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This Summer Vacation, Talk Estate Planning With Your Family

Lucere Legal helps families have an estate planning conversation
Categories: Aging Parents

There may never be a perfect time to speak with the older members of your family about their estate plan, but a summer vacation is just about as good as it gets. Not only do you get the benefit of spending time with your loved ones, but you can finally settle a concern that you can be sure has been on their minds, as well.

Need a few pointers for how to break the ice? Don’t worry, we’ve got you covered:

Broaching the Subject

Do not start off in a way that comes across as you wanting something from them. Even if they know the conversation is one worth having, this approach tends to raise the defenses–whether it be out of distaste at the thought of sharing the intimate details of their financial situation with their children, or a deeper, lurking fear of their mortality.

Here are two tried and true methods. It’s up to you to decide which better fits your loved one’s temperament.

  • Talk about your own situation

    The simplest way to put someone at ease with talking about estate planning is to lead by example. Speak first about your own finances and, when the time is right, drop an offhand comment about how you have recently begun planning your own estate. This gives your loved one the opportunity to ask questions and and think through their own situation. This should prove an easy segue into discussing them. You may be surprised–they might even take the initiative!

  • Celebrity Shockers

    Believe me, the number of big-name celebrities who leave their families the seeds of anger and disharmony is tragically large–see our many articles on the subject, here. Raising these kinds of stories will need some subtlety, especially if neither you nor they have ever been the sort to take interest in that kind of thing. If they perceive you as advancing an agenda, you’ve already lost. Instead, use one of these stories as above–transition into your own effort in estate planning and move onto theirs if they prove receptive.

Slow and Easy

Even when they know their financial lives are in dire need of outside intervention, most people are very hesitant to give up their financial independence. Rather than putting pressure on them, adopt a more reassuring tone. Offer your unconditional assistance and take the inroads as they come. Small things like using their online bank account and bill pay or organizing their tax information are perfect ways to offer to lend a hand.

Don’t overstep your bounds

If they start having a hard time meeting your eyes and begin responding with little more than “yes,” “no,” and “maybe,” you might have crossed a line that they were not yet ready to cross. Talking about such personal matters candidly is hard for everyone, and especially so between parent and child. It can be easy to just take a step back, change the subject, and save it for another time, but it can be difficult to say just how many more chances you both will get.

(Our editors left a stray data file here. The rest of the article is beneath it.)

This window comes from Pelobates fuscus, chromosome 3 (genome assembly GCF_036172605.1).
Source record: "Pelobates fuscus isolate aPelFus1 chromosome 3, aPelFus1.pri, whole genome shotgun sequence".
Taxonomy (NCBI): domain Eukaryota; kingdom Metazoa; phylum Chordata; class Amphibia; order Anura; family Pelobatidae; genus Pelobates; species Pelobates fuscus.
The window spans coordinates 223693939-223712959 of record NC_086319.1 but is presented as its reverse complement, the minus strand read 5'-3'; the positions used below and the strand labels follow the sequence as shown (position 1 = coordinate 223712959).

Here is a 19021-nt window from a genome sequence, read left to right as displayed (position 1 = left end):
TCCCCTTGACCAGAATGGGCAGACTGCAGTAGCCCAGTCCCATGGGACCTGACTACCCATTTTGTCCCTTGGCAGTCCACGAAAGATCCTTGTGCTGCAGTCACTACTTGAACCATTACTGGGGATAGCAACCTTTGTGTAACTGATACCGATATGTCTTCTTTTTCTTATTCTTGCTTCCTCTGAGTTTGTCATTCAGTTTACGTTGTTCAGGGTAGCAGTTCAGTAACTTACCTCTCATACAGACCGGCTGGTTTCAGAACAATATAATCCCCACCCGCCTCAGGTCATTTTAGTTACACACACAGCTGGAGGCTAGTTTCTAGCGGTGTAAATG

Make sure you get at least one essential before ending the conversation: the location of their important documents, should it be needed. Emphasize that your intent is not to control them, but to leave you and your siblings an easier way forward when that time comes.

What you can do

Sometimes initiating a conversation with parents about estate planning can be easier with the help of someone who is outside of the family and who knows all about estate planning – like us. We can help with a family estate planning consultation session. Call our office today at 612-206-3701 or reach out via our online contact form to schedule a time for us to sit down and talk about designing an estate plan that fits the needs of you and your family.

Image Courtesy of arztsamui | FreeDigitalPhotos.net

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Do you have a cabin?

The first generation that buys a cabin enjoys it to the fullest and it’s a magical place where happy memories are made and families go for some much needed respite. Unfortunately, without thoughtful planning, the chances of the cabin staying a place of happiness and tranquility into successive generations is very, very slim.

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It’s no wonder that family members stop speaking for years after the cabin conflict is “resolved.” You can’t make family relationships perfect, but you can take away much of the fuel for the family conflict fire. That’s what cabin planning does, and it has the nice side effect of giving you peace of mind now.

That’s why Kimberly wrote The Minnesota Cabin Planning Guide and Workbook, and you can get a free electronic copy of her book on our cabin planning website, or you can find it in many county libraries in Minnesota, or you can get it on amazon.com.

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